Following work undertaken by the International Committee of the Red Cross (ICRC) in identifying the remains of unidentified Argentine soldiers buried in the Falkland Islands Darwin cemetery, an Argentine private charter will be arriving at Mount Pleasant on Monday March 26.1 comment
The next of kin of 103 Argentine combatants fallen during the 1982 Falklands conflict will be travelling to the Islands next 26 March with the purpose of honoring the 88 unknown conscripts, buried at the Darwin cemetery, that were finally identified in a joint effort from the Argentine and British governments, the International Red Cross and consent from Falklands elected authorities.18 comments
Argentine officials and representatives from the Relatives of the Malvinas fallen committee met last Friday to consider details of the trip to the Falklands, which is being organized for the next of kin of the 88 recently identified Argentine combatants remains buried at the Darwin cemetery.
Two groups of four families of Malvinas fallen combatants will be informed on Tuesday of the results of the identification of Argentine soldiers buried in the Falklands Darwin cemetery, contained in the report delivered last Friday by the International Committee of the Red Cross.
The International Committee of the Red Cross is scheduled on Friday to hand the Argentine government the final report on the 121 graves of unknown Argentine combatants who fought in the South Atlantic conflict in 1982 and are buried in the Darwin cemetery, and whose remains were analyzed for identification earlier this year by a forensic team.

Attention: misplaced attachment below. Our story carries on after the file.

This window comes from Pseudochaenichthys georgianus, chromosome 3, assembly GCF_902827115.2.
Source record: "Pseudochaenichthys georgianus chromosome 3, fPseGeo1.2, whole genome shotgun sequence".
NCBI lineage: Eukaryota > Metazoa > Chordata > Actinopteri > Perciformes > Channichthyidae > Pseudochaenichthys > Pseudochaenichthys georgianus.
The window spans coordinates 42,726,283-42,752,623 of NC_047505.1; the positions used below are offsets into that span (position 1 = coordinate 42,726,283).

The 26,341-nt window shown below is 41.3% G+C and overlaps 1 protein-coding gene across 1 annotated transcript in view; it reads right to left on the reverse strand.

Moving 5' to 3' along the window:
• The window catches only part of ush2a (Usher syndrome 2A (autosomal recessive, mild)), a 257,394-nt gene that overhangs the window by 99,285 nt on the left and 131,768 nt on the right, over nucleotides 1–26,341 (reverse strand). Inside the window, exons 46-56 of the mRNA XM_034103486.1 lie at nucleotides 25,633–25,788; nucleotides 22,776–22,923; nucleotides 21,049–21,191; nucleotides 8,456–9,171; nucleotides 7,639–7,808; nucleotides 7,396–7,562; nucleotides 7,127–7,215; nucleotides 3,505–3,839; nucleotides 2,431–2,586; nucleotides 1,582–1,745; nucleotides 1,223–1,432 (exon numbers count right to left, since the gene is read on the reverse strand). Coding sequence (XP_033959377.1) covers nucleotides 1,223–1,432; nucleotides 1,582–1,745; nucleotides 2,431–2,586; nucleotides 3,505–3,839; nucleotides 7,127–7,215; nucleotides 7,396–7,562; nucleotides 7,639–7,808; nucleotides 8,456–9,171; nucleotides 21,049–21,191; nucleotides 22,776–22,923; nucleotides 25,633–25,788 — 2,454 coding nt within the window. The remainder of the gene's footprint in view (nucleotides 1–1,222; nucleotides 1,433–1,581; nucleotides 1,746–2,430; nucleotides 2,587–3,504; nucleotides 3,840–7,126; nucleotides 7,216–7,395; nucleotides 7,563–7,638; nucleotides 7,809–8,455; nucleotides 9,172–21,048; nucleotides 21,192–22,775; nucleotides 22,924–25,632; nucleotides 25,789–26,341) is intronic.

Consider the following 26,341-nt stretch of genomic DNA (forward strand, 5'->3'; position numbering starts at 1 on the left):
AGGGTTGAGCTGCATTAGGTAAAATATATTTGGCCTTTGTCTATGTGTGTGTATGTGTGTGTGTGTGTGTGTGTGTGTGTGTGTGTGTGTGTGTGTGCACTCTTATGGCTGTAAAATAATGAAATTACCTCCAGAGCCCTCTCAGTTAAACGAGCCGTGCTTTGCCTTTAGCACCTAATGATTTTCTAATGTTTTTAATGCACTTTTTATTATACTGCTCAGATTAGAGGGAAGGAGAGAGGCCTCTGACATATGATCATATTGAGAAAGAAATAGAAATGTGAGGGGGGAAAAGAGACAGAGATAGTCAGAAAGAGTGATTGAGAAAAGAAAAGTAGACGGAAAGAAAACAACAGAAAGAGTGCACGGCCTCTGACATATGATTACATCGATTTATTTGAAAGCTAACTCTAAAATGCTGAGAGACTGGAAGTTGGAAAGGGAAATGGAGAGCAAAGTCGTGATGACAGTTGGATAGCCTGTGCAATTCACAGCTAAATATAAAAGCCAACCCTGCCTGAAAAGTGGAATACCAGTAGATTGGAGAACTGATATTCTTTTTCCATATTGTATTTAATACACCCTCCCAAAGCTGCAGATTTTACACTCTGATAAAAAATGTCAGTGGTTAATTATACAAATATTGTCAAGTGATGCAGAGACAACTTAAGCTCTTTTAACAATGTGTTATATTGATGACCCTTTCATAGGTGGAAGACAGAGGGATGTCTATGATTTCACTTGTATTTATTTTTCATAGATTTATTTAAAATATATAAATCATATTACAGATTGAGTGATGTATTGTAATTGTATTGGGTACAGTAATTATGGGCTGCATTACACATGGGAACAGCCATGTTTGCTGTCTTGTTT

The humanitarian mission to identify the Argentine unknown soldiers fallen during the South Atlantic conflict and buried in the Falkland Islands Darwin cemetery is reaching its end, and many families will finally know, after 35 years, where the remains of their loved ones rest, according to the Buenos Aires media.
Humanitarian exhumation tasks at the Darwin cemetery in the Falkland Islands unearthed 121 body remains of Argentine combatants, and not 123 as originally expected, revealed the International Committee of the Red Cross, ICRC, during a media conference in Buenos Aires.
About 50% of samples from exhumed remains of Argentine war dead buried in the Falkland Islands have been analyzed and all of them have provided good quality DNA, ICRC Operational Coordinator for Humanitarian Project Laurent Corbaz, stated this week. He provided an update on the work undertaken in recent months at the Argentine cemetery in Darwin.
U.N. observers on Tuesday removed the last of more than 8,000 guns once carried by the guerrillas of Colombia’s largest rebel army and collected at 26 demobilization sites around the South American nation under a historic peace deal. The next phase of the peace deal is for the ex guerrillas to organize politically and run for seats in congressional elections.
”Everything was caught on camera and there is an ongoing investigation,” the International Red Cross has confirmed, referring to the controversy in July when images of the Argentine cemetery in the Falkland Islands were reproduced in the Argentine press.